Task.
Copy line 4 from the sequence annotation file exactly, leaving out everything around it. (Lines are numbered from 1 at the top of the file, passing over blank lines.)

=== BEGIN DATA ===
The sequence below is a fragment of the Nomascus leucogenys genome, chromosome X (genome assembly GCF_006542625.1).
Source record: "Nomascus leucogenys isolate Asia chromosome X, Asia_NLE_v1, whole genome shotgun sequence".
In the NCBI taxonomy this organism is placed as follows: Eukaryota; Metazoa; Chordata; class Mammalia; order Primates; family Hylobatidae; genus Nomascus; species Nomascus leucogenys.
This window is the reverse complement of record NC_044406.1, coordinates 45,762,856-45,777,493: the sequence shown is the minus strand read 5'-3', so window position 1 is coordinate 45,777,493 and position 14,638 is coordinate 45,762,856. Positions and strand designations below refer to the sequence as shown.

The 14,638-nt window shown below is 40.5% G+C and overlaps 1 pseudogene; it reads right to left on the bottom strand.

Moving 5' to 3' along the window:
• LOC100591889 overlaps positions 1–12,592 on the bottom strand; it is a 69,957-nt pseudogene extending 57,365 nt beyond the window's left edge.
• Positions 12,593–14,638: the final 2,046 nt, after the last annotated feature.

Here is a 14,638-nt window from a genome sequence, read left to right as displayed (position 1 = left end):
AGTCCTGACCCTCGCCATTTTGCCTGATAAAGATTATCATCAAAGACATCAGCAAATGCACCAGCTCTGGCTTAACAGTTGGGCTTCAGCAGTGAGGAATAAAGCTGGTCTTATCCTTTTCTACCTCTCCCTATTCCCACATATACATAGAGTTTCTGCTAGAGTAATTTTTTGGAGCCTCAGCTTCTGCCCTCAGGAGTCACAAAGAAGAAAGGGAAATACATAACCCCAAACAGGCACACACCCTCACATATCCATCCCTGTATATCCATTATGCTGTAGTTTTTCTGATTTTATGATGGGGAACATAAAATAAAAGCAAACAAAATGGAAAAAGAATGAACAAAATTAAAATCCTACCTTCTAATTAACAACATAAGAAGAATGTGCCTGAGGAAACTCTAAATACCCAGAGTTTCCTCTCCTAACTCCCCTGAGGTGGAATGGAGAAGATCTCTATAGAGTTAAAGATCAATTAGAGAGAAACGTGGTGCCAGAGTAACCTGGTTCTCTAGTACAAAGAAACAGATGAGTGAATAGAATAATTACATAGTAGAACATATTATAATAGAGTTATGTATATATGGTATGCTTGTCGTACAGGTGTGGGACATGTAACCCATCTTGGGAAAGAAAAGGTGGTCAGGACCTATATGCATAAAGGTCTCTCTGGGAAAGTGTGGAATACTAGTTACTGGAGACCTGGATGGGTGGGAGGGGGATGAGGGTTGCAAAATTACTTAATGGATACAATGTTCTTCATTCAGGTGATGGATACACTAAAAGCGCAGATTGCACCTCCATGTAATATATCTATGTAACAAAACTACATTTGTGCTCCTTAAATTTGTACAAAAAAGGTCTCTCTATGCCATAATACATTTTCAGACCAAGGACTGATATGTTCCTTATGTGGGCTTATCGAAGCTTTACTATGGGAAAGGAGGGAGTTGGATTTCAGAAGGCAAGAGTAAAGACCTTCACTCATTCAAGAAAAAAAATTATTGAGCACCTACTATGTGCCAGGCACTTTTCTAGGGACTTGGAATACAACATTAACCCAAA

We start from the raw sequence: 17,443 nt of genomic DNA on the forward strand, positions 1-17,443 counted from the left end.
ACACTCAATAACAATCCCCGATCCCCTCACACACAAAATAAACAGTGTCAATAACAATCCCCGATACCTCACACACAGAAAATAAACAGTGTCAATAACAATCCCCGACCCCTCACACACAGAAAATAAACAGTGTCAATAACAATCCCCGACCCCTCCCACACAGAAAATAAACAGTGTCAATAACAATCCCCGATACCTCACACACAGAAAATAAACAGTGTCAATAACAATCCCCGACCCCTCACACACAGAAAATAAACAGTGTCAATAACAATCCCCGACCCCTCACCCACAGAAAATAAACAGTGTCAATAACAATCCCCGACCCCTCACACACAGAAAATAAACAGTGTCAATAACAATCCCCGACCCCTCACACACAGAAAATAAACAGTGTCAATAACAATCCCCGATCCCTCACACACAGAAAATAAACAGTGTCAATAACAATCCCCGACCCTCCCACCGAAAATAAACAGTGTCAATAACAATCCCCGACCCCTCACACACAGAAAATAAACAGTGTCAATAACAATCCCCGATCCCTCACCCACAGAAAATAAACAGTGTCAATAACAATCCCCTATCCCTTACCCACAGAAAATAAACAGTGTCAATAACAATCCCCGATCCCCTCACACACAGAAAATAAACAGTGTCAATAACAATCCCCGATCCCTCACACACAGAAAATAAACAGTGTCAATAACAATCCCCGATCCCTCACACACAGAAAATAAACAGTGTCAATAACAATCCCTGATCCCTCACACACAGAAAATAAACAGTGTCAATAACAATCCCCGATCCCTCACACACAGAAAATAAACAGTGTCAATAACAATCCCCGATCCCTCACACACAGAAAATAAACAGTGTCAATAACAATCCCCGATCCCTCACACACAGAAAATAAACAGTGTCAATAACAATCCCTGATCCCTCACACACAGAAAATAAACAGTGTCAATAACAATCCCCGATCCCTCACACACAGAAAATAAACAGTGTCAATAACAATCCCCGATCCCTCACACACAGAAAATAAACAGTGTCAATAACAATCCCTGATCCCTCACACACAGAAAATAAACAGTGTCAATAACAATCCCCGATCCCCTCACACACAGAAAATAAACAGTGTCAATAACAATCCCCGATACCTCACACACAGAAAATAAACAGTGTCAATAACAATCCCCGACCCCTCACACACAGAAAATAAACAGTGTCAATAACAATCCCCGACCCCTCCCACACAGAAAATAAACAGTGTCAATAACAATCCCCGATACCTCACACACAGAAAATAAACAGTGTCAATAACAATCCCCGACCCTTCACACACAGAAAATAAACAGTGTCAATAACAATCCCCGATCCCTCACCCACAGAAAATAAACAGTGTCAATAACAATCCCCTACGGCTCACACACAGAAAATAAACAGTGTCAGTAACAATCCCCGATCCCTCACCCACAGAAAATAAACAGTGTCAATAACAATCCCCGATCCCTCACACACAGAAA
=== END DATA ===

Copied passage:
This window is the reverse complement of record NC_044406.1, coordinates 45,762,856-45,777,493: the sequence shown is the minus strand read 5'-3', so window position 1 is coordinate 45,777,493 and position 14,638 is coordinate 45,762,856. Positions and strand designations below refer to the sequence as shown.